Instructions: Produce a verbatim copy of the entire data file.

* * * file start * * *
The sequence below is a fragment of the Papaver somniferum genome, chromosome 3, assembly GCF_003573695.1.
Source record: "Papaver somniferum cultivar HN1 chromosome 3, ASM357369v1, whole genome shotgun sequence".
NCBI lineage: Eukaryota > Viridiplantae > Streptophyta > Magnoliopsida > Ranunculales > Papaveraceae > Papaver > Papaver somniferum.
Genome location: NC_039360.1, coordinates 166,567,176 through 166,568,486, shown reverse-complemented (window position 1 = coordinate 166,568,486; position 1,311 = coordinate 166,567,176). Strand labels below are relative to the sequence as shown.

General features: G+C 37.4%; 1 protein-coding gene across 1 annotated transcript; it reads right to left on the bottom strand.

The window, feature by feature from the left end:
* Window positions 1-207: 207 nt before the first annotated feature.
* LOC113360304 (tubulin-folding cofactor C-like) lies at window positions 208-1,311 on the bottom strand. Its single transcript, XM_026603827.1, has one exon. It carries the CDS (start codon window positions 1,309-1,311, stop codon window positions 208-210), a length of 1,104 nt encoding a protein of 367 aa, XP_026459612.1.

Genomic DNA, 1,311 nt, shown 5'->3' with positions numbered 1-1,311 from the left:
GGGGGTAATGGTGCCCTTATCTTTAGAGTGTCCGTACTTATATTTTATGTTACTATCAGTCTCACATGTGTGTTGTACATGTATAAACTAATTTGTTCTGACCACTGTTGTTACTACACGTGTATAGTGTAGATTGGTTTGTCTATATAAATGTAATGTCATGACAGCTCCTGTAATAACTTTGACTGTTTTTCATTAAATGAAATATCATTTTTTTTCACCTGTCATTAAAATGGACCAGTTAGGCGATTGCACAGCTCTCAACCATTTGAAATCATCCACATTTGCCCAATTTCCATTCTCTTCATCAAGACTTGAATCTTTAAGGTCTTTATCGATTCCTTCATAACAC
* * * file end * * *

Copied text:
The sequence below is a fragment of the Papaver somniferum genome, chromosome 3, assembly GCF_003573695.1.
Source record: "Papaver somniferum cultivar HN1 chromosome 3, ASM357369v1, whole genome shotgun sequence".
NCBI lineage: Eukaryota > Viridiplantae > Streptophyta > Magnoliopsida > Ranunculales > Papaveraceae > Papaver > Papaver somniferum.
Genome location: NC_039360.1, coordinates 166,567,176 through 166,568,486, shown reverse-complemented (window position 1 = coordinate 166,568,486; position 1,311 = coordinate 166,567,176). Strand labels below are relative to the sequence as shown.

General features: G+C 37.4%; 1 protein-coding gene across 1 annotated transcript; it reads right to left on the bottom strand.

The window, feature by feature from the left end:
* Window positions 1-207: 207 nt before the first annotated feature.
* LOC113360304 (tubulin-folding cofactor C-like) lies at window positions 208-1,311 on the bottom strand. Its single transcript, XM_026603827.1, has one exon. It carries the CDS (start codon window positions 1,309-1,311, stop codon window positions 208-210), a length of 1,104 nt encoding a protein of 367 aa, XP_026459612.1.

Genomic DNA, 1,311 nt, shown 5'->3' with positions numbered 1-1,311 from the left:
GGGGGTAATGGTGCCCTTATCTTTAGAGTGTCCGTACTTATATTTTATGTTACTATCAGTCTCACATGTGTGTTGTACATGTATAAACTAATTTGTTCTGACCACTGTTGTTACTACACGTGTATAGTGTAGATTGGTTTGTCTATATAAATGTAATGTCATGACAGCTCCTGTAATAACTTTGACTGTTTTTCATTAAATGAAATATCATTTTTTTTCACCTGTCATTAAAATGGACCAGTTAGGCGATTGCACAGCTCTCAACCATTTGAAATCATCCACATTTGCCCAATTTCCATTCTCTTCATCAAGACTTGAATCTTTAAGGTCTTTATCGATTCCTTCATAACAC